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I am trying to make a 3D scatter plot and color-code the symbols. If the RGB colors are defined by nan, why does are the points plotted in black? This expression is okay:

import numpy as np
import matplotlib.pyplot as plt
from mpl_toolkits.mplot3d import Axes3D

carr = np.array([[0,0,0,1],[0,0,1,1],[0,1,0,1]]) # RGBA color array

ax = plt.axes(projection='3d')
h = ax.scatter([1,2,3],[1,2,3],[1,2,3],
               c=carr)
plt.draw()

New color array with nan:

carr = np.array([[0,0,0,1],np.repeat(np.nan,4),[0,1,0,1]])

ax = plt.axes(projection='3d')
h = ax.scatter([1,2,3],[1,2,3],[1,2,3],
               c=carr)
plt.draw()

The point for which the color is defined as nan is shown in black rather than nothing or some other color. Is there a way to make it not show up? In R, points for which colors are defined as NA are not plotted, which is convenient when you designate the color by some logical expression.

Of course... I can always subset the array for plotting, but if I can exclude it with the color definition that would be better.

On a side note, why does

carr[1:] = np.nan

after the first definition of carr give me

array([[                   0,                    0,                    0,
                           1],
       [-9223372036854775808, -9223372036854775808, -9223372036854775808,
        -9223372036854775808],
       [                   0,                    1,                    0,
                           1]])

instead of

array([[  0.,   0.,   0.,   1.],
       [ nan,  nan,  nan,  nan],
       [  0.,   1.,   0.,   1.]])
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1 Answer 1

up vote 2 down vote accepted

This has nothing to do with 3D plotting, the same issue exists for matplotlib.scatter as well. There are really two issues. The first is that the different carr's have different internal types. Note that this will fail:

import numpy as np
import pylab as plt

# This fails since carr[0,0] is of type numpy.int64
carr = np.array([[0,0,0,1],[0,0,1,1],[0,1,0,1]]) # RGBA color array
carr[1] = np.repeat(np.nan,4)

pts = np.array([[1,2],[1,3],[2,2]]).T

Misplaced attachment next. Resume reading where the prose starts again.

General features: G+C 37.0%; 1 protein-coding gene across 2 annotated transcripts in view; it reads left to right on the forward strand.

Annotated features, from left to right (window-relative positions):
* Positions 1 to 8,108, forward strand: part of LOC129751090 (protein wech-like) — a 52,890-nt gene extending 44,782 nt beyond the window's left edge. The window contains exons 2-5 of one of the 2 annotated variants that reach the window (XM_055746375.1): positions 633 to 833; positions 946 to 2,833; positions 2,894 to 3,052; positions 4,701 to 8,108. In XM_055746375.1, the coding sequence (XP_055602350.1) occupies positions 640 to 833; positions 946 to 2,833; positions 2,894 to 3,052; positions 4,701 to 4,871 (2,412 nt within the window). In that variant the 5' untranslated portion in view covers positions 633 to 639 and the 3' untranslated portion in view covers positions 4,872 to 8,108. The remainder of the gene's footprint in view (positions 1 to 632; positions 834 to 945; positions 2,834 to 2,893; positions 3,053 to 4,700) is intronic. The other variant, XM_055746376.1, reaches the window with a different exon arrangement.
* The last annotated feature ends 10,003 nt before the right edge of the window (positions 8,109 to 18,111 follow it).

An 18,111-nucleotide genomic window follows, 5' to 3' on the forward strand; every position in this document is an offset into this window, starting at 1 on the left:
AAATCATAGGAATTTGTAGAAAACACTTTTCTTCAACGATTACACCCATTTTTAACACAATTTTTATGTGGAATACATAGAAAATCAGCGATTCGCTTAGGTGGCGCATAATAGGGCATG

plt.scatter(pts[0],pts[1],c=carr,s=500)

In the next case, if we force carr to be a numpy.float we can plot, but as noted nan's are shown as black dots:

# This works but still puts a black dot for the nan point
carr = np.array([[0.0,0,0,1],[0,0,1,1],[0,1,0,1]]) # RGBA color array
carr[1] = np.repeat(np.nan,4)

pts = np.array([[1,2],[1,3],[2,2]]).T
plt.scatter(pts[0],pts[1],c=carr,s=500)

If we instead define a mask, we can index the points we want. This is the preferred method when dealing with numpy arrays:

carr = np.array([[0.0,0,0,1],[0,0,1,1],[0,1,0,1]]) # RGBA color array
carr[1] = np.repeat(np.nan,4)
pts = np.array([[1,2],[1,3],[2,2]]).T

idx = ~np.isnan(carr[:,0])
plt.scatter(pts[0][idx],pts[1][idx],c=carr[idx],s=500)

Showing the two cases side by side:

enter image description here

share|improve this answer
    
Thanks, I guess I could also add the argument dtype=np.float instead also. I forgot this part about Python. The explicit indexing is the most straightforward answer but I was hoping for a clever trick around it that uses the color definition. Oh well. –  crippledlambda Aug 9 '12 at 15:57
    
@crippledlambda In addition you can always cast an existing array as A.astype(np.float). IMHO this is better than a pyplot solution as you are documenting in the code which indices are being used. If you really wanted you could always wrap scatter to apply the filter as shown above, that way you get the effect you want. –  Hooked Aug 9 '12 at 16:13

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